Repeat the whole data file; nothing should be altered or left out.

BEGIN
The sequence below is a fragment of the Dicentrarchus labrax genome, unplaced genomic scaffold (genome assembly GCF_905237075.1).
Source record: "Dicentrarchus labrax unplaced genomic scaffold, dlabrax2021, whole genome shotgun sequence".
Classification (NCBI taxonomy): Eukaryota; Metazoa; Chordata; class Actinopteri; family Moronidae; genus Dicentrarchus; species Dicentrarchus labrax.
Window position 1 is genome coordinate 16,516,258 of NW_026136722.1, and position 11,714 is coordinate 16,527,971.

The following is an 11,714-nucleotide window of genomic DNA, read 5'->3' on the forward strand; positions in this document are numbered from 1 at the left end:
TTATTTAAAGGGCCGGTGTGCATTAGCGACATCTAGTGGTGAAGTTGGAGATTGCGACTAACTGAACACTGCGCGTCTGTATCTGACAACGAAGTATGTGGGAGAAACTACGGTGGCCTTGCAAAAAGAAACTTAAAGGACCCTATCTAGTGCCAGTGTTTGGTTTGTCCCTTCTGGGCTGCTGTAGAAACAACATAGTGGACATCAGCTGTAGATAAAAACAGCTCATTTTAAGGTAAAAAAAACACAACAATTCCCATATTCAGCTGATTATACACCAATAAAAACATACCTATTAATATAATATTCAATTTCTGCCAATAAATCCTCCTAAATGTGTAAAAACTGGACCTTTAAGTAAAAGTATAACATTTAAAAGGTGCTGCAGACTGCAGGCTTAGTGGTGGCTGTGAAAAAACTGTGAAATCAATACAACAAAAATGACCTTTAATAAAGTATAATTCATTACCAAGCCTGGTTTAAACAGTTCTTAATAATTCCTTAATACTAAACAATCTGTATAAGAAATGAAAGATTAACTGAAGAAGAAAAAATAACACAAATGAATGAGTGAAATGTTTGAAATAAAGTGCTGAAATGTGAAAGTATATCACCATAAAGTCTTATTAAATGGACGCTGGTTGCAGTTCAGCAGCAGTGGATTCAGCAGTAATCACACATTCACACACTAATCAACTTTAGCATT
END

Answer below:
The sequence below is a fragment of the Dicentrarchus labrax genome, unplaced genomic scaffold (genome assembly GCF_905237075.1).
Source record: "Dicentrarchus labrax unplaced genomic scaffold, dlabrax2021, whole genome shotgun sequence".
Classification (NCBI taxonomy): Eukaryota; Metazoa; Chordata; class Actinopteri; family Moronidae; genus Dicentrarchus; species Dicentrarchus labrax.
Window position 1 is genome coordinate 16,516,258 of NW_026136722.1, and position 11,714 is coordinate 16,527,971.

The following is an 11,714-nucleotide window of genomic DNA, read 5'->3' on the forward strand; positions in this document are numbered from 1 at the left end:
TTATTTAAAGGGCCGGTGTGCATTAGCGACATCTAGTGGTGAAGTTGGAGATTGCGACTAACTGAACACTGCGCGTCTGTATCTGACAACGAAGTATGTGGGAGAAACTACGGTGGCCTTGCAAAAAGAAACTTAAAGGACCCTATCTAGTGCCAGTGTTTGGTTTGTCCCTTCTGGGCTGCTGTAGAAACAACATAGTGGACATCAGCTGTAGATAAAAACAGCTCATTTTAAGGTAAAAAAAACACAACAATTCCCATATTCAGCTGATTATACACCAATAAAAACATACCTATTAATATAATATTCAATTTCTGCCAATAAATCCTCCTAAATGTGTAAAAACTGGACCTTTAAGTAAAAGTATAACATTTAAAAGGTGCTGCAGACTGCAGGCTTAGTGGTGGCTGTGAAAAAACTGTGAAATCAATACAACAAAAATGACCTTTAATAAAGTATAATTCATTACCAAGCCTGGTTTAAACAGTTCTTAATAATTCCTTAATACTAAACAATCTGTATAAGAAATGAAAGATTAACTGAAGAAGAAAAAATAACACAAATGAATGAGTGAAATGTTTGAAATAAAGTGCTGAAATGTGAAAGTATATCACCATAAAGTCTTATTAAATGGACGCTGGTTGCAGTTCAGCAGCAGTGGATTCAGCAGTAATCACACATTCACACACTAATCAACTTTAGCATT